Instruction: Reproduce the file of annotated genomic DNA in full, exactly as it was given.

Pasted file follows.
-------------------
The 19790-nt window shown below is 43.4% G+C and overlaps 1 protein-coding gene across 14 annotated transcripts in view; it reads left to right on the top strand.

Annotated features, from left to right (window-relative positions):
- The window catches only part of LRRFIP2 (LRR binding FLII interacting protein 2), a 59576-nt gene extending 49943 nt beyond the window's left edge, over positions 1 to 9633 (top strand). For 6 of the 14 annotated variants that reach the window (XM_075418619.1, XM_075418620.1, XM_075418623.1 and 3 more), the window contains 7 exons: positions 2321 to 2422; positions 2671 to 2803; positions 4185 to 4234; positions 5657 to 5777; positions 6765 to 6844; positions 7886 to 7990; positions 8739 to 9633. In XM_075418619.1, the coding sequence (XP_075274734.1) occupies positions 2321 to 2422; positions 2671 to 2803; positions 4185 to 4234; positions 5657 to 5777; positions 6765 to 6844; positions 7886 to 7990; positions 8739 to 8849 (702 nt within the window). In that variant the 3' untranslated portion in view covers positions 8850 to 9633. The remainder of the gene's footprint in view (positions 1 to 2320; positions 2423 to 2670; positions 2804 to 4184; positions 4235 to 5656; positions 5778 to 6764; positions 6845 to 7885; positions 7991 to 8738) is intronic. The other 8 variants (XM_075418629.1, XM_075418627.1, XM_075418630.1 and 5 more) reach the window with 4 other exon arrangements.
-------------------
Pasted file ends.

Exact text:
The 19790-nt window shown below is 43.4% G+C and overlaps 1 protein-coding gene across 14 annotated transcripts in view; it reads left to right on the top strand.

Annotated features, from left to right (window-relative positions):
- The window catches only part of LRRFIP2 (LRR binding FLII interacting protein 2), a 59576-nt gene extending 49943 nt beyond the window's left edge, over positions 1 to 9633 (top strand). For 6 of the 14 annotated variants that reach the window (XM_075418619.1, XM_075418620.1, XM_075418623.1 and 3 more), the window contains 7 exons: positions 2321 to 2422; positions 2671 to 2803; positions 4185 to 4234; positions 5657 to 5777; positions 6765 to 6844; positions 7886 to 7990; positions 8739 to 9633. In XM_075418619.1, the coding sequence (XP_075274734.1) occupies positions 2321 to 2422; positions 2671 to 2803; positions 4185 to 4234; positions 5657 to 5777; positions 6765 to 6844; positions 7886 to 7990; positions 8739 to 8849 (702 nt within the window). In that variant the 3' untranslated portion in view covers positions 8850 to 9633. The remainder of the gene's footprint in view (positions 1 to 2320; positions 2423 to 2670; positions 2804 to 4184; positions 4235 to 5656; positions 5778 to 6764; positions 6845 to 7885; positions 7991 to 8738) is intronic. The other 8 variants (XM_075418629.1, XM_075418627.1, XM_075418630.1 and 5 more) reach the window with 4 other exon arrangements.